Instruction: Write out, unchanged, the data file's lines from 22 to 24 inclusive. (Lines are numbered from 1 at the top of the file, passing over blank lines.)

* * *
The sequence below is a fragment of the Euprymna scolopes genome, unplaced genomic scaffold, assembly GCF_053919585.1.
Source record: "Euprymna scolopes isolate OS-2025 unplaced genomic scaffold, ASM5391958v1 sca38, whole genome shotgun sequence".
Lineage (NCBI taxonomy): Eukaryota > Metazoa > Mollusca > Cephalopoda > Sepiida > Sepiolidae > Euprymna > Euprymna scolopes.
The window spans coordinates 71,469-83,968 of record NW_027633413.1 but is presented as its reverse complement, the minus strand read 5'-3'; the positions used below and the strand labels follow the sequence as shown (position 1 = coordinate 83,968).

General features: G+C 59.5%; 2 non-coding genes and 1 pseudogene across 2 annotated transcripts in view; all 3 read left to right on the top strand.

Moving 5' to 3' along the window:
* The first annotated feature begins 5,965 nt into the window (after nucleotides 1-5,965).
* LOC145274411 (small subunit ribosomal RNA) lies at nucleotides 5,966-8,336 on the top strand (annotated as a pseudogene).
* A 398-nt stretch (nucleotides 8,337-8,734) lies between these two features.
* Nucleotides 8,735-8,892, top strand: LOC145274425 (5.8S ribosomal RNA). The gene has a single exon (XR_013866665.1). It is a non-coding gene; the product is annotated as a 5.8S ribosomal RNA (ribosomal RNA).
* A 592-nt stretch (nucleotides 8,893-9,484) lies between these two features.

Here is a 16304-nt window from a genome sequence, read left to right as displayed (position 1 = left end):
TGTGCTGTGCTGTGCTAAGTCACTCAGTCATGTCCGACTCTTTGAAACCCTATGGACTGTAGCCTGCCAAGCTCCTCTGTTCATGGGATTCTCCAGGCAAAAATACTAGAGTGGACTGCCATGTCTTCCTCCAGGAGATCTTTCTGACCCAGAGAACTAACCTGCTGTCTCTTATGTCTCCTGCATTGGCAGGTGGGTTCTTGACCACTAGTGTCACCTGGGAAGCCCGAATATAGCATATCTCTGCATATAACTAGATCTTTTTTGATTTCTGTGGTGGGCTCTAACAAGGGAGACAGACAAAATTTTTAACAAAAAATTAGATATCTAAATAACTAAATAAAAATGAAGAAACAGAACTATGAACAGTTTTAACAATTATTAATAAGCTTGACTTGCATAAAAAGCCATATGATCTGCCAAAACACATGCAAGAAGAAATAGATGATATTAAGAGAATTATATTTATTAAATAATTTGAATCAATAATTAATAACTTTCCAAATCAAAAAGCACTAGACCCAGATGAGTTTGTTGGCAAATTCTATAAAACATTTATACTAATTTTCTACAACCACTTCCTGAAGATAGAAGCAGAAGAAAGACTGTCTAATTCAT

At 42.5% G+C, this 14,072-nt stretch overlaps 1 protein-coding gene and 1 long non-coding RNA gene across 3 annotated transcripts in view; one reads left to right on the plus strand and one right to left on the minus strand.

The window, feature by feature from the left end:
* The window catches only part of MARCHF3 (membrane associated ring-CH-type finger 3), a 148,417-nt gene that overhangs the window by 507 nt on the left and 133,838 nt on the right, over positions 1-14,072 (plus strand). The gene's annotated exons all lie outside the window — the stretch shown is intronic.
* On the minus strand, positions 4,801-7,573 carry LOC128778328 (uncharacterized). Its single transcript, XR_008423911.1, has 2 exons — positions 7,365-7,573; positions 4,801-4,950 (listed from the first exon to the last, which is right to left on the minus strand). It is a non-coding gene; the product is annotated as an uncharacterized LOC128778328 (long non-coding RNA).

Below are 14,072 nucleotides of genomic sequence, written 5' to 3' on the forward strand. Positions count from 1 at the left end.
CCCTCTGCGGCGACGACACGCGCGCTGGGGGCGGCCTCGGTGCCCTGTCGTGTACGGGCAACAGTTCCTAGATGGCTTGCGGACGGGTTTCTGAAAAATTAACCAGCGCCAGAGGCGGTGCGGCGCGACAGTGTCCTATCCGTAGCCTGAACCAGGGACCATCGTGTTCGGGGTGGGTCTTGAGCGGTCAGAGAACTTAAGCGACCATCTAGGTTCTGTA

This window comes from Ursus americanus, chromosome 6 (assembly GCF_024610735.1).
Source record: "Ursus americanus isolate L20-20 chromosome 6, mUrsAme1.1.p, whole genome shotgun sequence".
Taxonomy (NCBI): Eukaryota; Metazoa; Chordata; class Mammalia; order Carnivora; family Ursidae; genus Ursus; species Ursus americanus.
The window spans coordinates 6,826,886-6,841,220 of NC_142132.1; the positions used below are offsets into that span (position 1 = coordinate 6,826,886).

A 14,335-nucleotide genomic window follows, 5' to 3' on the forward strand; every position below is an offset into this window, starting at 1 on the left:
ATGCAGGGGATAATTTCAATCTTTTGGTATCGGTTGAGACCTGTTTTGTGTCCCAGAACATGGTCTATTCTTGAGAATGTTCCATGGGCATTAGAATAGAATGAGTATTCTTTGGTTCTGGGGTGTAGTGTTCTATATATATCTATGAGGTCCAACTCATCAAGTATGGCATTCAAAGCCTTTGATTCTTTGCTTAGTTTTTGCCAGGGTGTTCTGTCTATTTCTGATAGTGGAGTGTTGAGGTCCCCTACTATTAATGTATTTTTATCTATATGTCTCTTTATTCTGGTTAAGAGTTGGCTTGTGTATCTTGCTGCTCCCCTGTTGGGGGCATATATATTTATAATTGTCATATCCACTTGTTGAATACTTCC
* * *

Taxonomy (NCBI): Eukaryota; Metazoa; Chordata; class Mammalia; order Carnivora; family Ursidae; genus Ursus; species Ursus americanus.
The window spans coordinates 6,826,886-6,841,220 of NC_142132.1; the positions used below are offsets into that span (position 1 = coordinate 6,826,886).

A 14,335-nucleotide genomic window follows, 5' to 3' on the forward strand; every position below is an offset into this window, starting at 1 on the left: